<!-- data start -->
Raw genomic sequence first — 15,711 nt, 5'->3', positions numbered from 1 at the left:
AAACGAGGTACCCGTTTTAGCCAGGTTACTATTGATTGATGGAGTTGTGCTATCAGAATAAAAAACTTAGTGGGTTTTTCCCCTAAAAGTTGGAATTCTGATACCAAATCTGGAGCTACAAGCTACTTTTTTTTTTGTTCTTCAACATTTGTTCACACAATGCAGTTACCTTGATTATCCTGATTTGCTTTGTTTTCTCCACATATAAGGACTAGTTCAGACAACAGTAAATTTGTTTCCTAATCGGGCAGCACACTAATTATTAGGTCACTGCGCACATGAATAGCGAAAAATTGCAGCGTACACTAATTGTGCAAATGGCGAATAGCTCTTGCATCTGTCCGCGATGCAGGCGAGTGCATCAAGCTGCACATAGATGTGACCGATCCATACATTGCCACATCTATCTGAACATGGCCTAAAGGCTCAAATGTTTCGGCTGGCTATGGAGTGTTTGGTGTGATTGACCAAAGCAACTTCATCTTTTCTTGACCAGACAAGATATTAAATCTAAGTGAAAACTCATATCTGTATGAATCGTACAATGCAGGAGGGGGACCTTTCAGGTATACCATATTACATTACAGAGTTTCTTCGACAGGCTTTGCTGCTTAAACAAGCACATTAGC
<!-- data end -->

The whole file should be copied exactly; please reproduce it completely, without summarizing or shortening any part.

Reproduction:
Raw genomic sequence first — 15,711 nt, 5'->3', positions numbered from 1 at the left:
AAACGAGGTACCCGTTTTAGCCAGGTTACTATTGATTGATGGAGTTGTGCTATCAGAATAAAAAACTTAGTGGGTTTTTCCCCTAAAAGTTGGAATTCTGATACCAAATCTGGAGCTACAAGCTACTTTTTTTTTTGTTCTTCAACATTTGTTCACACAATGCAGTTACCTTGATTATCCTGATTTGCTTTGTTTTCTCCACATATAAGGACTAGTTCAGACAACAGTAAATTTGTTTCCTAATCGGGCAGCACACTAATTATTAGGTCACTGCGCACATGAATAGCGAAAAATTGCAGCGTACACTAATTGTGCAAATGGCGAATAGCTCTTGCATCTGTCCGCGATGCAGGCGAGTGCATCAAGCTGCACATAGATGTGACCGATCCATACATTGCCACATCTATCTGAACATGGCCTAAAGGCTCAAATGTTTCGGCTGGCTATGGAGTGTTTGGTGTGATTGACCAAAGCAACTTCATCTTTTCTTGACCAGACAAGATATTAAATCTAAGTGAAAACTCATATCTGTATGAATCGTACAATGCAGGAGGGGGACCTTTCAGGTATACCATATTACATTACAGAGTTTCTTCGACAGGCTTTGCTGCTTAAACAAGCACATTAGC